Russia raises eyebrows at U.S. adoption decision

November 21, 2011 Pavel Koshkin
Russia views the latest U.S. court sentence handed down to an American couple guilty of killing their adopted Russian son as too light. Will it affect the progress that the United States and Russia have made on regulating international adoptions?
Drawing by Dmitry Divin
Drawing by Dmitry Divin

A U.S. court in York, Pennsylvania has sentenced an American couple to 16 months to four years in prison for the death of their 7-year-old adopted Russian son. Because the couple has already served 19 months, they will not spend any more time in jail. Michael and Nannette Craver were convicted of beating to death their son, Nathaniel, who was born Ivan Skorobogatov in Russia’s Chelyabinsk Region.

The court found the Cravers guilty of abuse and neglect, which resulted in the boy’s death. Russian authorities, however, believe the couple intentionally killed Skorobogatov, and see the prison sentence as unjust. Some State Duma members have expressed indignation at the verdict, including Foreign Affairs Committee Chairman Konstantin Kosachev, who said in an interview with ITAR-TASS that the verdict was politically biased. Russia’s Investigative Committee suggested launching an international investigation.

The Skorobgatov case could complicate joint Russian-American initiatives on adoption, including the bilateral agreement signed by Russian Foreign Minister Sergei Lavrov and U.S. Secretary of States Hillary Clinton in July. The document, which attempts to regulate international adoptions, came in response to a series of deaths of Russian children at the hands of their American parents. The need for an agreement was brought to light again this spring by the notorious case of Artem Savelyev, who was sent back to Moscow by his American mother Torry Ann-Hansen with a note describing him as “severe” and “mentally unstable.”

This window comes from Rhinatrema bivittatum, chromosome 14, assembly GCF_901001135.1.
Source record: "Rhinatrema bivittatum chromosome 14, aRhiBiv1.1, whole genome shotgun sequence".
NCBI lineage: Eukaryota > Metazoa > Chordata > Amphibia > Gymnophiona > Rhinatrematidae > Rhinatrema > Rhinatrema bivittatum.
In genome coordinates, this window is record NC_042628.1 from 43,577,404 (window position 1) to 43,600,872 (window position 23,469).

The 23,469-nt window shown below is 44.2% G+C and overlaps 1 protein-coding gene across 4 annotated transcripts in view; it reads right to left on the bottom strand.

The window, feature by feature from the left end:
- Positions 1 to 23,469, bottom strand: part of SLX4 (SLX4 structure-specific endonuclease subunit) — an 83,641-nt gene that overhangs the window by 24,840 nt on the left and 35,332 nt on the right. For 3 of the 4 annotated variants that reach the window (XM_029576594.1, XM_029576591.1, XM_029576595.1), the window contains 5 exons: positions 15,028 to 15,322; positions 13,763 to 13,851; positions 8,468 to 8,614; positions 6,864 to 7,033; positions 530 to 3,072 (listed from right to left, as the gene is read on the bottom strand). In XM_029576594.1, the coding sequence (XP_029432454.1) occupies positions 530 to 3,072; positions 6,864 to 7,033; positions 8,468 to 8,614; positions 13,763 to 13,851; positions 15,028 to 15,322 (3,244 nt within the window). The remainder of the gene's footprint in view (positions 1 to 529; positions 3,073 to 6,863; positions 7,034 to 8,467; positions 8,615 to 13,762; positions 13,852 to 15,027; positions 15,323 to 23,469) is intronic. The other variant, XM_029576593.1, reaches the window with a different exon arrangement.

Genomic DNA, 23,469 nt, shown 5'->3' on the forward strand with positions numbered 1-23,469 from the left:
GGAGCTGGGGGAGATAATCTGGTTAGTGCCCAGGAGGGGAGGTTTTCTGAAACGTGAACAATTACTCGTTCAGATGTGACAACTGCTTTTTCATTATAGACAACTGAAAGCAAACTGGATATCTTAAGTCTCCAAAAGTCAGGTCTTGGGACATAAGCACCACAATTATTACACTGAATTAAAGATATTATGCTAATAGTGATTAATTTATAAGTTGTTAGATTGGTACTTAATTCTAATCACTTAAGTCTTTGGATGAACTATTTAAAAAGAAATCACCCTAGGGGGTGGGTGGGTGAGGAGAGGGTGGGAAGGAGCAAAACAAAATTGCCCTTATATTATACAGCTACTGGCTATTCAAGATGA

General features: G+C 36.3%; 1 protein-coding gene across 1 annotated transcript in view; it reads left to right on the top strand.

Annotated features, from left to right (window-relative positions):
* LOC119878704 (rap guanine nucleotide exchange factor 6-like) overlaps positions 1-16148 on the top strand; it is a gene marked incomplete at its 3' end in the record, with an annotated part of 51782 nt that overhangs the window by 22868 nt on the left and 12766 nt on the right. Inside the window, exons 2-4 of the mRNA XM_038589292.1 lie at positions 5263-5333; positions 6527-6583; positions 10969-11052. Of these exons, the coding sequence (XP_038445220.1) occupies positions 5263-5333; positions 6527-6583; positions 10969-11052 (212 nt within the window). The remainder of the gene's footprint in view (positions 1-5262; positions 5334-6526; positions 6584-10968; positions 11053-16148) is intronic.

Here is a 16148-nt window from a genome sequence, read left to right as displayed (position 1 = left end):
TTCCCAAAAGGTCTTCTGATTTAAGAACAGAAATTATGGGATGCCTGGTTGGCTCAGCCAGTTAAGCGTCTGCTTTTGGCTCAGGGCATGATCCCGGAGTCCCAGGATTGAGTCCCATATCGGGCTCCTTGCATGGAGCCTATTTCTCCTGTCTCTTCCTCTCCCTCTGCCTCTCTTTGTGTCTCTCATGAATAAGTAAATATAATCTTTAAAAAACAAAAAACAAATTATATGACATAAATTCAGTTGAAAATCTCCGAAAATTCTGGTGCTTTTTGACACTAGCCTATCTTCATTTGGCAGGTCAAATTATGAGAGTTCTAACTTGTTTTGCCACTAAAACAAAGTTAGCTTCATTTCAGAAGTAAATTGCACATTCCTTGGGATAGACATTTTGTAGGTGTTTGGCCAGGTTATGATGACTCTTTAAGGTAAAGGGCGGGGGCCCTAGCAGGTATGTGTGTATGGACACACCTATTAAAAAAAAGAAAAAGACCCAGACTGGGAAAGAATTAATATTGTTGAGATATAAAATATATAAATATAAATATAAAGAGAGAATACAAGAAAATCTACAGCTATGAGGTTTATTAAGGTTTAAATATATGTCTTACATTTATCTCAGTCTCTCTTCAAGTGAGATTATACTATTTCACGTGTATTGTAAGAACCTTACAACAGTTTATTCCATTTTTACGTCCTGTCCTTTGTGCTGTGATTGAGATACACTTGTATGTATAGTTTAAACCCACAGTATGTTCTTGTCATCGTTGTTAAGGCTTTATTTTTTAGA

The U.S Department of State has called the adoption agreement a good tool to provide procedural safeguards in adoptions between the two countries and better protect “the welfare and interests of children and all parties involved in inter-country adoptions.” But the agreement cannot enter into force until it is approved by Russia’s State Duma.

Although some experts, such as Russia’s Children’s Rights Ombudsman Pavel Astakhov, view the agreement as positive sign in resolving the problem, many Russians are still skeptical of international adoptions. These suspicions have come as result of a series of tragic incidents over the past 18 years, in which at least 17 Russian children were killed by their American families.

These incidents prompted some in the Russian establishment to call for a moratorium on international adoption, and although some media outlets reported that adoptions between the United States and Russia had indeed been suspended, that was never actually the case. According to Astakhov, such a ban would have required amending the Russian Family Code as well as some other complicated bureaucratic procedures, and so it was never done.

Nevertheless, the media coverage surrounding the Savelyev case, together with an increase of adoptions by Russian parents resulted in a decrease of adoptions by U.S. citizens, according to “Russia Profile” magazine.

According to Russia’s Ministry of Education, in 2004, the number of foreign adoptive families (9,419) exceeded the number of Russian ones (6,914), while 2009 saw a significant drop in international adoptions (3,815) and a rise in the number of adoptions by Russians (8,938). Statistics from the U.S. Department of State also show a decrease in the number of adoptions by the U.S. citizens since 2004, when 5,862 Russian children found  homes in American families, compared with 1,079 Russian children being adopted by Americans in 2010.

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